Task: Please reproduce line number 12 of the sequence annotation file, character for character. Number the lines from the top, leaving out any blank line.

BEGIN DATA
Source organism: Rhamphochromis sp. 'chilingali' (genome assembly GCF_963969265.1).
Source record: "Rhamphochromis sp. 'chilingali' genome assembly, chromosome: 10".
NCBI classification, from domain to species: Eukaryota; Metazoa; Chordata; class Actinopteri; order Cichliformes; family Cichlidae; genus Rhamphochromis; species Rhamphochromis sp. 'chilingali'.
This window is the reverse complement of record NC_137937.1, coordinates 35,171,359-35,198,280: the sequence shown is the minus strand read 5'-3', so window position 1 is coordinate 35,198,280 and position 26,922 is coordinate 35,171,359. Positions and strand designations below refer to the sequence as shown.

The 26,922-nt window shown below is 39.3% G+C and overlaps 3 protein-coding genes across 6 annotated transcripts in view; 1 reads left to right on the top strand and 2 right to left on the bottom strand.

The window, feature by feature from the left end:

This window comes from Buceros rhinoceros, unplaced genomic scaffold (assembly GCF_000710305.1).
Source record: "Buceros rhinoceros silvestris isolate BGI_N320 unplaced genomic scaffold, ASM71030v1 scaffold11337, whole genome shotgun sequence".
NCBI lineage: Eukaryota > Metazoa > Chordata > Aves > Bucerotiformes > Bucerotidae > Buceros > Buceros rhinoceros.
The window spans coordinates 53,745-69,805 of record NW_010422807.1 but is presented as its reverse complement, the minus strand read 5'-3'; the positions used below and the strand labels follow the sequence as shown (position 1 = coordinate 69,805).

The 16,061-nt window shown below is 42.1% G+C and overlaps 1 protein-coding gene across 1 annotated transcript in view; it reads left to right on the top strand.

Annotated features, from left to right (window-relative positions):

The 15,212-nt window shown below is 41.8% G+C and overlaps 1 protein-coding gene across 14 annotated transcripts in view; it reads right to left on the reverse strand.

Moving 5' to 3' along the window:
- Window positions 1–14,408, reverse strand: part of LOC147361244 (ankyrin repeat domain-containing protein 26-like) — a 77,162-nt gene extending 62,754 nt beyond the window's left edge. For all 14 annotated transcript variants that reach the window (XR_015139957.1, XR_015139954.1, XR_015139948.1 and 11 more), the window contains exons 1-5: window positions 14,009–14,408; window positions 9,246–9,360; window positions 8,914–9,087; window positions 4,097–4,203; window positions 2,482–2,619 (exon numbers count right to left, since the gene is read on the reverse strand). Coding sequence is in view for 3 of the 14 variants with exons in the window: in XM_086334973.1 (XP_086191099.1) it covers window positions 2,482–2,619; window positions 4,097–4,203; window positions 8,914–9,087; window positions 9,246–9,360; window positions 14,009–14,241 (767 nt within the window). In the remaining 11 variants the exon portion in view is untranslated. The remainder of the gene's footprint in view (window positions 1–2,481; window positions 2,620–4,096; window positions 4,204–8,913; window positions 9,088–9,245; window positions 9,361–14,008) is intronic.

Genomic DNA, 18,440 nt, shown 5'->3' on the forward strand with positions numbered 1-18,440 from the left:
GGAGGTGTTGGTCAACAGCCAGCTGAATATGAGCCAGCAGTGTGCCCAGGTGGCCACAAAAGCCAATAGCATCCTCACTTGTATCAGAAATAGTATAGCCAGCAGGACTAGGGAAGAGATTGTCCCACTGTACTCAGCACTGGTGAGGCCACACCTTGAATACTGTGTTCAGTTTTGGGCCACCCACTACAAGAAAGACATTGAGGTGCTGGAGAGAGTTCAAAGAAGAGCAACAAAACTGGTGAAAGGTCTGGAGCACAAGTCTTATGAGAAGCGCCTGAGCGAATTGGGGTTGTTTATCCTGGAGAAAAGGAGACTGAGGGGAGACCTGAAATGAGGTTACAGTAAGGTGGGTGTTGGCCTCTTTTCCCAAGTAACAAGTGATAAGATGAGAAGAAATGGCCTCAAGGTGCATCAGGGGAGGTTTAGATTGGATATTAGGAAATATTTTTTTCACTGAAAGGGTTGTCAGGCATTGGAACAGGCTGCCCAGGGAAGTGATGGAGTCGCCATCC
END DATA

Annotated features, from left to right (window-relative positions):